What I’m going to propose in this article may sound absurd to some photographers, especially if you’re new to the art form. When you get into it, you’re swept up: told you should take photos and then spend hours in front of a computer editing your images to get them exactly the way you want them. And more recently came the idea that you’ll never be a great photographer unless you use something like Lightroom or Photoshop. I agree that post-production is part of the process in the creation of a finalized image, but I think the years I spent shooting film and digital side by side taught me a very important lesson.
This post is inspired by the many times I go onto Reddit and see someone say, “How can I make my image look like theirs?” But they only want advice on how to do it in post-production. Here’s a controversial idea: do it in camera.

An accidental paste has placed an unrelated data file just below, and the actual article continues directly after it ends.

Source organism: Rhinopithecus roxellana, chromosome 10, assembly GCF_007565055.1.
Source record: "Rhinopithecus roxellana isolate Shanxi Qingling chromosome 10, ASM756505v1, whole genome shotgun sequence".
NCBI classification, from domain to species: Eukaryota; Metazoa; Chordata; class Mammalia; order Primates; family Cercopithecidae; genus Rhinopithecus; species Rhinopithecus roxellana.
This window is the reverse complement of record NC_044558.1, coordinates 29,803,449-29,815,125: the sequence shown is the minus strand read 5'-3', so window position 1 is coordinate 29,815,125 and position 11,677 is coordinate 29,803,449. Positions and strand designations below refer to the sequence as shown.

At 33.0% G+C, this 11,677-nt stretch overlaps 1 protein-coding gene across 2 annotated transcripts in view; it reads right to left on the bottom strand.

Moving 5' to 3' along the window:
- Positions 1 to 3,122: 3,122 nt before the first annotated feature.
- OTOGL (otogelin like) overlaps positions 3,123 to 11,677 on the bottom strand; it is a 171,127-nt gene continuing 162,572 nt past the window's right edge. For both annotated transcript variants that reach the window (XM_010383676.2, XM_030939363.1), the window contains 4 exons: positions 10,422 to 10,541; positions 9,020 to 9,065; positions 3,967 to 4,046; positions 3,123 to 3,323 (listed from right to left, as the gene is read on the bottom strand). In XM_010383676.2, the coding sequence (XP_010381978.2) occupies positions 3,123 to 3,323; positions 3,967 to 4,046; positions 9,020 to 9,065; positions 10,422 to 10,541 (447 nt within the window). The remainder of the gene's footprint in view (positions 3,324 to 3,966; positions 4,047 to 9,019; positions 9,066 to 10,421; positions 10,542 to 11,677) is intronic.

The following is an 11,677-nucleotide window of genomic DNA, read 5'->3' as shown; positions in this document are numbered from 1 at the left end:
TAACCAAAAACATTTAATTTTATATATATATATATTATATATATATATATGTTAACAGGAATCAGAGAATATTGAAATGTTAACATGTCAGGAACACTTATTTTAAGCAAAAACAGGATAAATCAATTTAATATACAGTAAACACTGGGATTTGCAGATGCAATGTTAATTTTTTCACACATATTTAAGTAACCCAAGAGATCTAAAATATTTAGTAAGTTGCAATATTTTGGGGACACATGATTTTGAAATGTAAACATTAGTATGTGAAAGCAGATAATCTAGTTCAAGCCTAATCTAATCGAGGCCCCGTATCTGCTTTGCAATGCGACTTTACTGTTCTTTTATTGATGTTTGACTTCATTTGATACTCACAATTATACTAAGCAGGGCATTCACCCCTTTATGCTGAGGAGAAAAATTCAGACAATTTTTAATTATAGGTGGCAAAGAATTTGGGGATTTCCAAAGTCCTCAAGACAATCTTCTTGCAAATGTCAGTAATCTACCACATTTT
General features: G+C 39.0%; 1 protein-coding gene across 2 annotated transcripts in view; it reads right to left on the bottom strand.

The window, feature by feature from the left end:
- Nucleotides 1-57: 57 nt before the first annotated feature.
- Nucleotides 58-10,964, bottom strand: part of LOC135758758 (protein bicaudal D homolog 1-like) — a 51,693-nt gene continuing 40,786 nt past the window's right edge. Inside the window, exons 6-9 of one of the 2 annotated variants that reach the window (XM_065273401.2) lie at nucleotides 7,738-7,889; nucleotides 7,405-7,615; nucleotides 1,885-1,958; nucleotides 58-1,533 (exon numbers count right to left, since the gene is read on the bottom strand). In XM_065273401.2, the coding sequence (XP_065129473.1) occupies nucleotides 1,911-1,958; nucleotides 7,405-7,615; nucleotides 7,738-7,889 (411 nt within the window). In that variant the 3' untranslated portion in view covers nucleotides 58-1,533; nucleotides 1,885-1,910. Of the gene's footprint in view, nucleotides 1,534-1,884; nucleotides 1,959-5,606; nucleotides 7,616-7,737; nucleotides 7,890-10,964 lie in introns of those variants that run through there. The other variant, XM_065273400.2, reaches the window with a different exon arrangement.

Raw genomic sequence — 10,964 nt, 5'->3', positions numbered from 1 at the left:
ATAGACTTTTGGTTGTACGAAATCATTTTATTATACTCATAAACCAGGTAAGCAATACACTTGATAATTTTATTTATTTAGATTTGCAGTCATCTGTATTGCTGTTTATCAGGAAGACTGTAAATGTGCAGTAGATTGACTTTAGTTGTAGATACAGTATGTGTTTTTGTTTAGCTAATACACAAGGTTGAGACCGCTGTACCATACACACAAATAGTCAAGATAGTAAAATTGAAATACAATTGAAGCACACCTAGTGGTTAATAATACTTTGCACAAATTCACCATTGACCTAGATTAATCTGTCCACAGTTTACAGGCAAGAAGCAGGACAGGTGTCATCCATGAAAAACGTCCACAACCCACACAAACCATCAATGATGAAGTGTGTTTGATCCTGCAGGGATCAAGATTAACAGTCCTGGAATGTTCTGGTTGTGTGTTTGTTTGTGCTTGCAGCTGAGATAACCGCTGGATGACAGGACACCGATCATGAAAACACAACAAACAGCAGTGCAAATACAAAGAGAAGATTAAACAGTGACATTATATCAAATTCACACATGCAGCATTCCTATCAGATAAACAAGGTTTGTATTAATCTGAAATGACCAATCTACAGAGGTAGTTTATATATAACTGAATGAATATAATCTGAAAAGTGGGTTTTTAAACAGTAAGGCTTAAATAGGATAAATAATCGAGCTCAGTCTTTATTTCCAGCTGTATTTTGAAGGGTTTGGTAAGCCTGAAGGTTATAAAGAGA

While there is nothing wrong with editing a photo, I equally see nothing wrong with learning how to light. In fact, it will do nothing but improve your photography skills, instead of just your photo editing skills. For those of you who think I’m crazy, let’s think about this:
- What’s wrong with executing your creative vision in an analog way (by that I mean in camera). Today everyone pays a ton of money for presets in order to have their images look analog. Why not do it that way in the first place?
- Why not learn how to understand and interpret lighting rather than just fussing around in post until you create something you think you like?
- Why not have a creative vision to begin with, and then execute it as well as possible within the camera?
- Why do we need to spend hours with a piece of software when we can spend a few minutes before taking a photo to execute?
- Have you ever thought of being a photographer who gets it all done within the camera when your camera gives you full control over the image?
- Having a RAW file is great; but is there really a problem with the JPEGs you shoot?
- If there is a problem with the JPEGs you shoot, how can you make those images better within the camera?
- How can you not rely on post-production as a crutch?
Think about these questions. They’re important.